Researchers recently announced that they have discovered a medication that is highly efficacious in the treatment of the Ebola virus. This is good news if you are one of the hundreds of people who are likely to get this virus in the next decade. However, if you’re one of the 4,500 children in the developing world who will die of diarrheal disease in the next 24 hours, you may not view this as much of a triumph.
Ebola is sexy. It passes the “bleeding out of your eyes test” so crucial for media coverage (that is, any disease that causes ocular hemorrhage tends to attract a good deal of mainstream coverage). However, in terms of global health scourges, it doesn’t crack the top 10.
|They probably won’t get Ebola.|
I don’t mean to be glib. Anyone who has read the Hot Zone understands the graveness of an Ebola infection. And Ebola’s penchant for devastation makes it a possible candidate for use in bioterrorism. However, the drivers of death rarely make for compelling narratives, nor do they receive the funding they deserve. The list of leading causes of death throughout the world includes many diseases that shouldn’t be fatal or shouldn’t occur in the first place. Pneumonia (#3 worldwide, #1 in low income countries) is usually treated without hospital admission in America. Ditto for diarrhea (#5 worldwide, #3 in low income countries). Measles (#16)? We average 56 cases a year in the U.S.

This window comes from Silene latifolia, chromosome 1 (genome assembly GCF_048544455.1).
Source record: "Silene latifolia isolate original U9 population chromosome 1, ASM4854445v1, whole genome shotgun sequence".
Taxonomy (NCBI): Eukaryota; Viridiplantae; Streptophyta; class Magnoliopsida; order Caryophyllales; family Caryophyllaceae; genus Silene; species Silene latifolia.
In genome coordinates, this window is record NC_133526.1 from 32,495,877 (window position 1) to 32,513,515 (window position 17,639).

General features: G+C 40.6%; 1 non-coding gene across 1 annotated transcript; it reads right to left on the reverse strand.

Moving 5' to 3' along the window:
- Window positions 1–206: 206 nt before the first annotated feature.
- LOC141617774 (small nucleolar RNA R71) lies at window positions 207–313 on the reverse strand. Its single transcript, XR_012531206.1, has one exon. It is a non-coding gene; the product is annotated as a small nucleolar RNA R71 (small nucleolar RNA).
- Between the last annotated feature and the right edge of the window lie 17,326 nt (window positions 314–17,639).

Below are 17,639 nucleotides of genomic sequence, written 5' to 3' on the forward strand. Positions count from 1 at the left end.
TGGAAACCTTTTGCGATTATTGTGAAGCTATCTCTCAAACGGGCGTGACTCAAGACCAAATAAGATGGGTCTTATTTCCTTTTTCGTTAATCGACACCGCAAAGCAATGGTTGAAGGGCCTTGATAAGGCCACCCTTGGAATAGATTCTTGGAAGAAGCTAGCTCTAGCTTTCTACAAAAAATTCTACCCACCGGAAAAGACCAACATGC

These diseases have at least one thing in common: there are vaccines that reduce (but do not eliminate) their incidence. These vaccines are cheap, effective, and widely available in the developed world. But vaccination requires more than vaccines; an effective inoculation campaign relies on primary care infrastructure- both physical and human. Want to give vaccines? You probably need a clinic where patients can go. That clinic needs doctors and nurses to administer the shots. And electricity to keep the vaccines cold and unspoiled. A medical records system would be helpful to keep track of who is due for their vaccines. And, should someone get sick in spite of all of this, the clinic can serve as an early point of intervention where antibiotics or oral rehydration solution could be dispensed.
Ensuring that the health needs of the industrializing world are met requires a concerted effort to build capacity, not a scattershot approach targeted at the rarest and most shocking diseases. Vaccines, health care workers, clinic construction, antenatal care, water and sanitation. This is an argument I will return to time and again (and one made quite convincingly by Laurie Garrett) and you may even begin to agree with me. But will you agree when I argue in my next post that overfunded HIV interventions are jeopardizing the very infrastructure I’m calling for?